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Showing posts from January, 2018

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Animals At War

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A couple of years ago the Animals At War display was given a make over to help show the true contribution made by so many different types of animals from World War I to the current time.

Even with our modern technology animals still play their part from the dogs that make parachute jumps in tandem with their handler, to the dolphins and seals trained to make sure that boats are secure beneath the waterline.

The animal that probably saved the most lives during both of the World Wars is the pigeon. In WWI they were a vital way to communicate and in France fields were covered with mobile pigeon coops.

In WWII the pigeon was just as vital for communications from occupied territories and also from heavy bomber planes when they crashed on land or ditched into the ocean.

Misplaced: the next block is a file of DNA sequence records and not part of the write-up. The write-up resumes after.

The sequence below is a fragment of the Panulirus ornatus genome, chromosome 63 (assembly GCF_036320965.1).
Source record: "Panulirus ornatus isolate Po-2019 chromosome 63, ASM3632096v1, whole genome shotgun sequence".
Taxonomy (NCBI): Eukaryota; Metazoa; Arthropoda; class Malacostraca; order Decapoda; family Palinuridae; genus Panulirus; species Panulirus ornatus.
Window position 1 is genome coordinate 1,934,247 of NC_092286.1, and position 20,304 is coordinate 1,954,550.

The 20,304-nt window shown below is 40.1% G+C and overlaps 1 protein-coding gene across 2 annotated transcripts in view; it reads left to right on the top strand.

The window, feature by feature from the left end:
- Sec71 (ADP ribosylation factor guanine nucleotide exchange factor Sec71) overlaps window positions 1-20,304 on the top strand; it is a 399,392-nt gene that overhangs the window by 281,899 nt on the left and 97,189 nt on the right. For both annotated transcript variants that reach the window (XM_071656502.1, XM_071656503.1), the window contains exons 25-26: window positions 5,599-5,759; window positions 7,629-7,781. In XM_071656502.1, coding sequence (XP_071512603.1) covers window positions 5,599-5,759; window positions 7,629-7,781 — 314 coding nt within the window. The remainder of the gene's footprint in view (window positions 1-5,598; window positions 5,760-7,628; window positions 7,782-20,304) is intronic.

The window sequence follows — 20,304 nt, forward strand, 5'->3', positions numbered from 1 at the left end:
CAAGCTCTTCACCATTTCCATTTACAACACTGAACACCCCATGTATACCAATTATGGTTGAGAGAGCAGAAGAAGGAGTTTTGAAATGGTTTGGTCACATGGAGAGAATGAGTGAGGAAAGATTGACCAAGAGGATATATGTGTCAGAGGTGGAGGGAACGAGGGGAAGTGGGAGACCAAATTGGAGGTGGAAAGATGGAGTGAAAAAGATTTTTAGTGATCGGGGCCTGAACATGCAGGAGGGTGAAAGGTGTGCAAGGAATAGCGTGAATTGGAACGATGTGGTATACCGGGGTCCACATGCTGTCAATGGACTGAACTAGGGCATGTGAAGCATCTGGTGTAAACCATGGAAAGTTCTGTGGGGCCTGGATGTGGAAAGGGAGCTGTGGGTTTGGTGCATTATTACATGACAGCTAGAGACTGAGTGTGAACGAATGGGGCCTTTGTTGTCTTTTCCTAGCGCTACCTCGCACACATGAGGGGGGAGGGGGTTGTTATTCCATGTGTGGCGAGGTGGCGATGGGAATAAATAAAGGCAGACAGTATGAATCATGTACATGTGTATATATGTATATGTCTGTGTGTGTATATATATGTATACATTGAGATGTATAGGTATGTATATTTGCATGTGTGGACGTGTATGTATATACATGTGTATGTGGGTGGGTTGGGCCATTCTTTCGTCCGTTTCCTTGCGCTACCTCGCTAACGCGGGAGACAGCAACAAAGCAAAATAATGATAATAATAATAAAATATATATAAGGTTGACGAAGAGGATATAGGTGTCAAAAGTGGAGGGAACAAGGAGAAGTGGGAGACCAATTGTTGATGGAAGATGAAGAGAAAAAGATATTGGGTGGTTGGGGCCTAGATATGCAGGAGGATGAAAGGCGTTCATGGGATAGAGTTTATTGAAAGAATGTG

Every heavy bomber would carry one or two yellow boxes which each contained a pigeon that had it's home coop on the airfield from which the plane came from. In the case of a plane ditching in the ocean the radio operator wou…

Filming "Mir" At The Museum

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Last year a film production company, Olaus Roe, approached Steve and Sheila to see if they could film some scenes for their forthcoming film Mir at the museum.

In one scene Steve had to drive one of his military vehicles at a bicycle belonging to the heroine of the film and knock it over. Dressed for the part in a Russian hat, Steve did the rehearsal and finally it was ready to shoot. The first run wasn't just right so it was set up again for the second take which went perfectly.

 The production team were really great people and it was very interesting to see how a film is made.

Olaus Roe have said that the film has a long post production phase and isn't quite ready to go to air yet. We hope that they'll tell us when and where we can see it when completed.